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Threshold Models of Collective Behavior

Mark Granovetter
American Journal of Sociology
Vol. 83, No. 6 (May, 1978), pp. 1420-1443
Stable URL: http://www.jstor.org/stable/2778111
Page Count: 24
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Threshold Models of Collective Behavior
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Abstract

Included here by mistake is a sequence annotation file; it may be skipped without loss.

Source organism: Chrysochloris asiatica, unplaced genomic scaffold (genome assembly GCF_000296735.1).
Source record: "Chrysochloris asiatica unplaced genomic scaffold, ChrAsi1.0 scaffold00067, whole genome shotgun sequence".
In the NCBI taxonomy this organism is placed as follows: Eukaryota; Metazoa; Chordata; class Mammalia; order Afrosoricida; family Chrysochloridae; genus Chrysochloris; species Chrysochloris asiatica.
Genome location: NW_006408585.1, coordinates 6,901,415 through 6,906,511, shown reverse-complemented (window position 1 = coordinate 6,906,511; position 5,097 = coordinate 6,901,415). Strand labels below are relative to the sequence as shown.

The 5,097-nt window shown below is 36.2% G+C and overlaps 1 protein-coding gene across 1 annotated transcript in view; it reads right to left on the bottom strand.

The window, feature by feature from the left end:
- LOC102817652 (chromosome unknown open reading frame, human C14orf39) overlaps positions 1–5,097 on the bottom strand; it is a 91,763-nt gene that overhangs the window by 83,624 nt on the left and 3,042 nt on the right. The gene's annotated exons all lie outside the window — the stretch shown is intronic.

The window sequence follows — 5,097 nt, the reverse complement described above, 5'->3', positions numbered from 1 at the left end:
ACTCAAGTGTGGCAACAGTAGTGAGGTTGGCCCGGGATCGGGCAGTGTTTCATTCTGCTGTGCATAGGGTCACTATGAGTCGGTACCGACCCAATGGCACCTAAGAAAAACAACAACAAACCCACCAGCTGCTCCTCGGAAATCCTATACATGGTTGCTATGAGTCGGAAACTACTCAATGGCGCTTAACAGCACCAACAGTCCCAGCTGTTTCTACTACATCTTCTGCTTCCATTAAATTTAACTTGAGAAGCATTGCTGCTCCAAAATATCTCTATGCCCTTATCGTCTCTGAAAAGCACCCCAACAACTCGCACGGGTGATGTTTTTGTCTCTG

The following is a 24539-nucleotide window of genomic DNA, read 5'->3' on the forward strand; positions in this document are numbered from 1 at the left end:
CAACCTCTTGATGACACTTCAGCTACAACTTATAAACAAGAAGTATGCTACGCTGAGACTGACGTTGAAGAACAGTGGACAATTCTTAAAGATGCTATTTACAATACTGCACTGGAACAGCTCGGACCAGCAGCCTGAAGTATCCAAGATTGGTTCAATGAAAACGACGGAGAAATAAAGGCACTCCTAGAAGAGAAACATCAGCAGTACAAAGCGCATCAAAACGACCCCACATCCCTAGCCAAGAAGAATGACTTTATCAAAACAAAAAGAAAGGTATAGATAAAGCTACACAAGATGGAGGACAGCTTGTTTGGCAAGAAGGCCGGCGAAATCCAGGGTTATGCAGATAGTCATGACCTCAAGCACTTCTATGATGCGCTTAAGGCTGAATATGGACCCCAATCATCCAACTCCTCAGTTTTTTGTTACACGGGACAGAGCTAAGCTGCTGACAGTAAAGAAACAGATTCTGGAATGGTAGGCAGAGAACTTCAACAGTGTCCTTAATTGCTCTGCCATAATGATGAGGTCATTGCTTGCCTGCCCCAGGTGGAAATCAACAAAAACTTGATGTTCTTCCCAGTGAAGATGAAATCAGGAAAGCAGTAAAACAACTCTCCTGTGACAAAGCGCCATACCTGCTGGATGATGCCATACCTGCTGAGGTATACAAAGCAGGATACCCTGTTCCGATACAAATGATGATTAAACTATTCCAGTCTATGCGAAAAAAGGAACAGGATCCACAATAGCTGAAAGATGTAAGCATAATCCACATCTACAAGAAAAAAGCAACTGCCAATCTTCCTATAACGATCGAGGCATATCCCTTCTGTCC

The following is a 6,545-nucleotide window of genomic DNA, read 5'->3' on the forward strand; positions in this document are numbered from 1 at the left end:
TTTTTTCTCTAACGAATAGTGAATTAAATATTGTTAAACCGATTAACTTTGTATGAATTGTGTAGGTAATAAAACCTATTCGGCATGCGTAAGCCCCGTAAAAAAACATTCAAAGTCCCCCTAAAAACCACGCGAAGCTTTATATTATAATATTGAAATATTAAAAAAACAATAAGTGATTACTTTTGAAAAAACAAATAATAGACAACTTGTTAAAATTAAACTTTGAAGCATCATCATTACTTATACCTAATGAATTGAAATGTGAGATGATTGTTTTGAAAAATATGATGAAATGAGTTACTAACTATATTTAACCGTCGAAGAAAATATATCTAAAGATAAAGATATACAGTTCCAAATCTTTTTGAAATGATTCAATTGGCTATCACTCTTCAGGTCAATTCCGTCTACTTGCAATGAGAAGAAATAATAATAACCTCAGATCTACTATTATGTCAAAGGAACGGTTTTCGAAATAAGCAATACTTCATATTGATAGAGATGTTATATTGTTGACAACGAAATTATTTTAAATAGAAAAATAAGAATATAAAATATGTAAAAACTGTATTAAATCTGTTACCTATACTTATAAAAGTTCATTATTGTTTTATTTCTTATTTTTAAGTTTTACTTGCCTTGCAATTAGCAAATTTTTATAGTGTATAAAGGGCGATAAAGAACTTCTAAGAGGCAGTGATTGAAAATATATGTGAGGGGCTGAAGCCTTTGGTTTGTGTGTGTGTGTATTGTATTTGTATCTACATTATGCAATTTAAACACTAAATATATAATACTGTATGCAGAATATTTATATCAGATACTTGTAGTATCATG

Models of collective behavior are developed for situations where actors have two alternatives and the costs and/or benefits of each depend on how many other actors choose which alternative. The key concept is that of "threshold": the number or proportion of others who must make one decision before a given actor does so; this is the point where net benefits begin to exceed net costs for that particular actor. Beginning with a frequency distribution of thresholds, the models allow calculation of the ultimate or "equilibrium" number making each decision. The stability of equilibrium results against various possible changes in threshold distributions is considered. Stress is placed on the importance of exact distributions distributions for outcomes. Groups with similar average preferences may generate very different results; hence it is hazardous to infer individual dispositions from aggregate outcomes or to assume that behavior was directed by ultimately agreed-upon norms. Suggested applications are to riot behavior, innovation and rumor diffusion, strikes, voting, and migration. Issues of measurement, falsification, and verification are discussed.

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